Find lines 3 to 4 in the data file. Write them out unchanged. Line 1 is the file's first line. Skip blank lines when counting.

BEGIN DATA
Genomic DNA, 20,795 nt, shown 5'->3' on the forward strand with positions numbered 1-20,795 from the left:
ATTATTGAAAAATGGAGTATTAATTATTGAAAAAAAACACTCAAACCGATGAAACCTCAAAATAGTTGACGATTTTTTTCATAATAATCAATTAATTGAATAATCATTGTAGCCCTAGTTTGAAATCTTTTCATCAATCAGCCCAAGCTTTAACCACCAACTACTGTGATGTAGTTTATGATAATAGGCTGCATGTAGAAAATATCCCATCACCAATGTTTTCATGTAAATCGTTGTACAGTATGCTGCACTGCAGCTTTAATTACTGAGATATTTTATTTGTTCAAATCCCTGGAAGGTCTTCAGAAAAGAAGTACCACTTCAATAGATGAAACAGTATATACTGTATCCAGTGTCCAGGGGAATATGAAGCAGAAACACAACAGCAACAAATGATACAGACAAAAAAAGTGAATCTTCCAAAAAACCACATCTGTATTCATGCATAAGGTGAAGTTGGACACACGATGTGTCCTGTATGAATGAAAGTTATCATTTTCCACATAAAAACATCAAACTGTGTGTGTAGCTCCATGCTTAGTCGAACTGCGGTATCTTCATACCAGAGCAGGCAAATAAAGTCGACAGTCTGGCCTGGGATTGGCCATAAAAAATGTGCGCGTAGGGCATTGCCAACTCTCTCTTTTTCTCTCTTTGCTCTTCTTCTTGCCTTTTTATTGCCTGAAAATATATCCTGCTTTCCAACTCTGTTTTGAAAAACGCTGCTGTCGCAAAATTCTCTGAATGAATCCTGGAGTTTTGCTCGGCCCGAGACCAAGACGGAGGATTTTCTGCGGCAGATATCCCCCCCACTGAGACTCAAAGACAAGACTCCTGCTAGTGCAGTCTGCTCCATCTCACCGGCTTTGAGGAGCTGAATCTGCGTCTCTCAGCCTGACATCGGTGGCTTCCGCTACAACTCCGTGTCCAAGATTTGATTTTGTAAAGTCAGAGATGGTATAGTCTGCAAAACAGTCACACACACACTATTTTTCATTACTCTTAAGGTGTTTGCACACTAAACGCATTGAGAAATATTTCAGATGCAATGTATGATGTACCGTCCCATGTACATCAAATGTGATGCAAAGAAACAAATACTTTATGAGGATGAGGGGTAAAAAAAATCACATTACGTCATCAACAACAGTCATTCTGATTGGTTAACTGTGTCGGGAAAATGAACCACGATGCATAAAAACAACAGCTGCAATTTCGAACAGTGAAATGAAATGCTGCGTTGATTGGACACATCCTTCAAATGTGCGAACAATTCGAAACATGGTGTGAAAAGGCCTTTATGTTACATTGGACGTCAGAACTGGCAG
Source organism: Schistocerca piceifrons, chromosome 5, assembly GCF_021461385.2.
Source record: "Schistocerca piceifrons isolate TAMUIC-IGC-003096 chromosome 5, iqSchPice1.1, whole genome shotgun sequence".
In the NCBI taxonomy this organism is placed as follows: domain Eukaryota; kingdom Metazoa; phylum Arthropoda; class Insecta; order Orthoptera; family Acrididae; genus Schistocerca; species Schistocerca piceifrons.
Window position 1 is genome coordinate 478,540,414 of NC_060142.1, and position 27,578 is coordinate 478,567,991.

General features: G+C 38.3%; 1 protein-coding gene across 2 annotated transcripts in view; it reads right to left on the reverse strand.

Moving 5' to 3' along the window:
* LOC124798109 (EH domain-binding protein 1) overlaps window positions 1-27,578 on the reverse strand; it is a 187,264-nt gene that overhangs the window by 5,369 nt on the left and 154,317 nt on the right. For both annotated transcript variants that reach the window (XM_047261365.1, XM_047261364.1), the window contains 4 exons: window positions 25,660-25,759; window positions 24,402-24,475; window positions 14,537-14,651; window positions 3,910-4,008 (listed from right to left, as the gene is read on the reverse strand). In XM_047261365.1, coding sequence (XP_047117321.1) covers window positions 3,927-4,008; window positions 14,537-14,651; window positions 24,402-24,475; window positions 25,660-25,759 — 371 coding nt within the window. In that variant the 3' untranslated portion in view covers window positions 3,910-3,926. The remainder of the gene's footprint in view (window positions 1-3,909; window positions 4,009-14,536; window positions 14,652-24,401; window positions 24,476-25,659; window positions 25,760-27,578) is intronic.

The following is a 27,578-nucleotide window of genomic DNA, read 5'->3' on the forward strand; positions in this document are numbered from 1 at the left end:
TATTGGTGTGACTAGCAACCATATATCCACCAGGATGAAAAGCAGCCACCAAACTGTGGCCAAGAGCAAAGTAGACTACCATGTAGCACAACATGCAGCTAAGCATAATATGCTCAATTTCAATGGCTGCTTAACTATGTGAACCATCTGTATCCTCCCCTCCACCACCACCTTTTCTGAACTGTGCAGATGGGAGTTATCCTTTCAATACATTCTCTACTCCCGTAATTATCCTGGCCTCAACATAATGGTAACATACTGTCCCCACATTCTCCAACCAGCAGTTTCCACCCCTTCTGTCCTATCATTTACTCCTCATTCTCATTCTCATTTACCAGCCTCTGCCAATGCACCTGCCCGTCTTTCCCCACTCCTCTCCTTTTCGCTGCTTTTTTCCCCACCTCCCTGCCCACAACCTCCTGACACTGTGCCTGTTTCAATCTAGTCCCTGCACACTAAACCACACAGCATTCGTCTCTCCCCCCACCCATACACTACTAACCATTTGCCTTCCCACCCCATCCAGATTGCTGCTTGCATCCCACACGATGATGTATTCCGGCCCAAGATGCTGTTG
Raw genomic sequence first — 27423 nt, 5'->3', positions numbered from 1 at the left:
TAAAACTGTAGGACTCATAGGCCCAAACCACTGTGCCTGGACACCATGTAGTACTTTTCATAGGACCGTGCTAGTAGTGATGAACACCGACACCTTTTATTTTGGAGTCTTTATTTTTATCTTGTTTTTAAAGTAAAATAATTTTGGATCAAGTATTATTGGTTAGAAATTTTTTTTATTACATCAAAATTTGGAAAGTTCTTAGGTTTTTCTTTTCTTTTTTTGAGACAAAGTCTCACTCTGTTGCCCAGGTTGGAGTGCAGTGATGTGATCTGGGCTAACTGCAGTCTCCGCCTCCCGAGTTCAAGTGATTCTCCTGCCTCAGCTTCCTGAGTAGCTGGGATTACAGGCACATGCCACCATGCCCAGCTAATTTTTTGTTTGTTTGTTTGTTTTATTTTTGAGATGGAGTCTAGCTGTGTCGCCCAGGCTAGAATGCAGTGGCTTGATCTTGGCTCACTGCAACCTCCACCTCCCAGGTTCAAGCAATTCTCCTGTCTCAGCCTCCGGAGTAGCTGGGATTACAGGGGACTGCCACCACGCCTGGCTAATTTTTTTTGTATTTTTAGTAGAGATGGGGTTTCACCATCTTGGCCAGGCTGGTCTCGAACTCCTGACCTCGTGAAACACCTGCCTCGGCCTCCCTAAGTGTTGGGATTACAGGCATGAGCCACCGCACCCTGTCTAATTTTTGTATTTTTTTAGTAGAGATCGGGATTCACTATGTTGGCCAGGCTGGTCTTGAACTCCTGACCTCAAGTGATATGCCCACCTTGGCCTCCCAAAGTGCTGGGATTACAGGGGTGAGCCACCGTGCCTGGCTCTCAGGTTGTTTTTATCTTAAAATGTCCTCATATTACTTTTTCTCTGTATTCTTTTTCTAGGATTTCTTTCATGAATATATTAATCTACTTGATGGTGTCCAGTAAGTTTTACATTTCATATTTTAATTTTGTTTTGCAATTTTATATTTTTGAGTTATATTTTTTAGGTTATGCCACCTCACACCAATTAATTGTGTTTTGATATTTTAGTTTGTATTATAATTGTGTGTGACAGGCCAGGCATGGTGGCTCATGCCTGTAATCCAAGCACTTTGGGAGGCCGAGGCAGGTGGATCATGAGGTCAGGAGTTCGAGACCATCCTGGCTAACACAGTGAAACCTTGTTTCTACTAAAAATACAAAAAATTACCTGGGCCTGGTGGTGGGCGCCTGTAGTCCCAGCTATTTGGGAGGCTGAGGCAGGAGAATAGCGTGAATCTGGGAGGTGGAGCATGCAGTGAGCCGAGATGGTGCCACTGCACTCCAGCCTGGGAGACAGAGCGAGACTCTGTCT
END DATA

Source organism: Schistocerca piceifrons, chromosome 5, assembly GCF_021461385.2.
Source record: "Schistocerca piceifrons isolate TAMUIC-IGC-003096 chromosome 5, iqSchPice1.1, whole genome shotgun sequence".